PHOTO BY JOSH SAUNDERS
Moon Hooch rocked the Big Tent on Sunday as part of the 2018 Xerox Rochester International Jazz Festival. The band plays again Monday. Bring your own glow sticks.
My Sunday night started fittingly on Jazz Street with a performance by local saxophonist Colin Gordon
. Gordon was joined by a well-balanced lineup of fellow Rochester musicians: guitarist Chris Potter (fresh from his performance in the Doug Stone Quartet
the night before); pianist Max Greenberg; upright bassist Tyrone Allen; and drummer Andrew Tachine, of the rock band Great Red.
The quintet offered the outdoor audience a satisfying set of zesty, straight-ahead jazz, played with plenty of spunk. Starting with a jumpy, tango-infused version of Duke Ellington’s “Caravan,” the show also included odes to Charlie Parker and Béla Bartók. Gordon had a soft touch and a sweet tone, which he demonstrated throughout on both alto and soprano saxes.
From there, things diverged stylistically over at the Harro East Ballroom, where the undefinable California octet The Dustbowl Revival
had taken up residence and was playing its second set. The band’s music was the stuff a summer block party is made of: a kaleidoscopic combination of homespun Americana, New Orleans swing, and brassy soul music, with bits of country and rock thrown in. The result was crisp, refreshing, and subtly tart — like a perfect glass of lemonade. And the packed house at Harro East couldn’t stop sippin’.
That’s not surprising considering vocalists Zach Lupetin and Liz Beebe crushed on some of the best vocal harmonies you’ll hear all week, and the group’s sound evokes everyone from Chuck Berry to Squirrel Nut Zippers to The Lumineers. With catchy original tunes like “Honey, I Love You” and “Gonna Fix You” and crowd-pleasing covers like “John the Revelator” and “My Sharona,” The Dustbowl Revival has quickly put itself on my short list of best 2018 Jazz Fest performances…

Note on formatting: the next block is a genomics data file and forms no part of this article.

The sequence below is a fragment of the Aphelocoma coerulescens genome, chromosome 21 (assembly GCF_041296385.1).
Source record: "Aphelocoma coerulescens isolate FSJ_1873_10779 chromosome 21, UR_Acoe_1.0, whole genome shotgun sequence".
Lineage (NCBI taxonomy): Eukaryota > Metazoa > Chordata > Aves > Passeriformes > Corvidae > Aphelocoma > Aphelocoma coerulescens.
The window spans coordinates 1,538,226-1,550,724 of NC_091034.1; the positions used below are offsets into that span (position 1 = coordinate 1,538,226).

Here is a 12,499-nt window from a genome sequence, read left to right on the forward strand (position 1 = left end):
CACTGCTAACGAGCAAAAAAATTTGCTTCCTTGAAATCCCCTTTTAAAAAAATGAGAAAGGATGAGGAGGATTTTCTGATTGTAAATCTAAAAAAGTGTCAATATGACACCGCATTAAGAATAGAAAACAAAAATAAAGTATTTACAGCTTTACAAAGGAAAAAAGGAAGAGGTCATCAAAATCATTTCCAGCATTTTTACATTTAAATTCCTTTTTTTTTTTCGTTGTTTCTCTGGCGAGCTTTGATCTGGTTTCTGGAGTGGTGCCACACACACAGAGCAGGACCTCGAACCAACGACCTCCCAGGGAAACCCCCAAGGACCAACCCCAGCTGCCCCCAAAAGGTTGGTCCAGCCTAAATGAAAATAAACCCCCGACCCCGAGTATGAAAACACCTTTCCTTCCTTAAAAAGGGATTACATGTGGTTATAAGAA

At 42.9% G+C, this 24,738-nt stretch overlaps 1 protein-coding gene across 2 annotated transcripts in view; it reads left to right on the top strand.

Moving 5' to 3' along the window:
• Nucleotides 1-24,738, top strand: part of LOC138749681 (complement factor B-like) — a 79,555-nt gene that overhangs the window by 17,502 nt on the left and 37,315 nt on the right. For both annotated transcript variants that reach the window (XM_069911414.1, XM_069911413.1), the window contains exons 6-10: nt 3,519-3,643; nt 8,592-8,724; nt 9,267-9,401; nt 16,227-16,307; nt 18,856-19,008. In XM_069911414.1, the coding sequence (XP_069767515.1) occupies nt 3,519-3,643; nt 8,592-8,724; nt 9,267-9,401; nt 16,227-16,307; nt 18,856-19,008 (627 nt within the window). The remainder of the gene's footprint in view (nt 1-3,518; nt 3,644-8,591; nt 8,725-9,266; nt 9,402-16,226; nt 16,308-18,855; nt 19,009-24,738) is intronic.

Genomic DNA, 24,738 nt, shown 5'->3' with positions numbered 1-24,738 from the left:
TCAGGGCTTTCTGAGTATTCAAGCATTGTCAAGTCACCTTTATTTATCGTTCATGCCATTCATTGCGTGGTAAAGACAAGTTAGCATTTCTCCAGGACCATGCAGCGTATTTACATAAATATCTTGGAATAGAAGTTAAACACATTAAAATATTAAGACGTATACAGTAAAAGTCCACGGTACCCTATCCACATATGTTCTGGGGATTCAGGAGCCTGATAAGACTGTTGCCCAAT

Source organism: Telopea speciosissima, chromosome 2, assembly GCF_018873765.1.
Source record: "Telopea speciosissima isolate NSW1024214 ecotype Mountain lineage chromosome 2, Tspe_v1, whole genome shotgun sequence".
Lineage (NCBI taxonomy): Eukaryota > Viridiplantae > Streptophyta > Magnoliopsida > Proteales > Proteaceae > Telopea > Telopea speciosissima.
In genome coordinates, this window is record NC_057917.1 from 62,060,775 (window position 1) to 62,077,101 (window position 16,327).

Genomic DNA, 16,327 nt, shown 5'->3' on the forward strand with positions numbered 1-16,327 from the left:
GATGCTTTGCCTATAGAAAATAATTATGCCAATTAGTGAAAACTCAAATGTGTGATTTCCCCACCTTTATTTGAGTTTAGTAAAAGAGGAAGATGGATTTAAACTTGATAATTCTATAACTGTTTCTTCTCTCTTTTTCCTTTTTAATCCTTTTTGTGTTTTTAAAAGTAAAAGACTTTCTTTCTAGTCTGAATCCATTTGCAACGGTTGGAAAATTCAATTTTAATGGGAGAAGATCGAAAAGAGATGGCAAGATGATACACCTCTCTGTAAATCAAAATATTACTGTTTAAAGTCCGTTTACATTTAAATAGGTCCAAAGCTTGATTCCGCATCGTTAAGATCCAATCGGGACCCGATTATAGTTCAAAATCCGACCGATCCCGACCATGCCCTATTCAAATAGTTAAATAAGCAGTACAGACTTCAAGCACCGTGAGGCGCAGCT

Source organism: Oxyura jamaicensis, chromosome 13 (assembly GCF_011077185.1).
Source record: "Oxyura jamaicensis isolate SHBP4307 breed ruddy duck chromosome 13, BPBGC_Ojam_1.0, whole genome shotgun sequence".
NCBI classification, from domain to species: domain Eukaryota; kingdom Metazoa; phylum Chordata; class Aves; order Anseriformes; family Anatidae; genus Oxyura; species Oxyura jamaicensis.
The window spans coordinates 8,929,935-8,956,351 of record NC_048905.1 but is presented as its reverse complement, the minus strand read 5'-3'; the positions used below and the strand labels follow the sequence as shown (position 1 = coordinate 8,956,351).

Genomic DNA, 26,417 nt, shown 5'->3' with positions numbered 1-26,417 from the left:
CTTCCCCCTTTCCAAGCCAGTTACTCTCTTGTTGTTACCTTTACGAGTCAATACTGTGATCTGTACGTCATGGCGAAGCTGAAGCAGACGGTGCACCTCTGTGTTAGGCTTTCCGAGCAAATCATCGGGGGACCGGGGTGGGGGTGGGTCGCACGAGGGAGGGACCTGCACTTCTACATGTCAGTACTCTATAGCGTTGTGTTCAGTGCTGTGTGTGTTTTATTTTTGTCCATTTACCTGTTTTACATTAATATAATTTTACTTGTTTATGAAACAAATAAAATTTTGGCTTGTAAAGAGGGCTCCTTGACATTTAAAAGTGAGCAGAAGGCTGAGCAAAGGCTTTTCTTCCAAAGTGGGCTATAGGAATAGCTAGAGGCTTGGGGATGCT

To which Brooklyn-based trio Moon Hooch
promptly responded, “Hold my beer.” Arguably the heaviest band to ever dominate a Rochester Jazz Fest stage, saxophonists Mike Wilbur and Wenzl McGowen and drummer James Muschler make dance club music with jazz instrumentation. During Moon Hooch’s first set in the Rochester Regional Health Big Tent, the only thing missing from the energetic, young crowd amassed in front of the stage was a sea of glow sticks.
What transpired that hour was nothing less than the most musically subversive performance I’ve ever heard at the XRIJF. It was minimalist composer Philip Glass at a rave; it was drum and bass music on smooth-jazz amphetamines; it was the soundtrack to an underground dance party held on an abandoned New York City subway platform.
In other words, if you were at the Moon Hooch show and you weren’t sweatin’ it out, you weren’t doing it right. Muschler kept the groove alive while McGowen and Wilbur unleashed a nonstop aural onslaught of mesmerizing riffs that belied brilliant technical precision and flawlessly expressive intonation. When God said to make a joyful noise, I’d like to think this is what was meant. The ecstatic noise emanating from the stage drew liberally from electronic dance music, hip-hop, and even hardcore.
If you missed the earth shatterers of Moon Hooch on Sunday, fear not: the band will play again
Monday, June 25, at Montage Music Hall. 6 p.m. and 10 p.m. $30, or a Club Pass.
Day 4 will find me taking in sets by Cold Chocolate, Teagan and the Tweeds, and Zara McFarlane.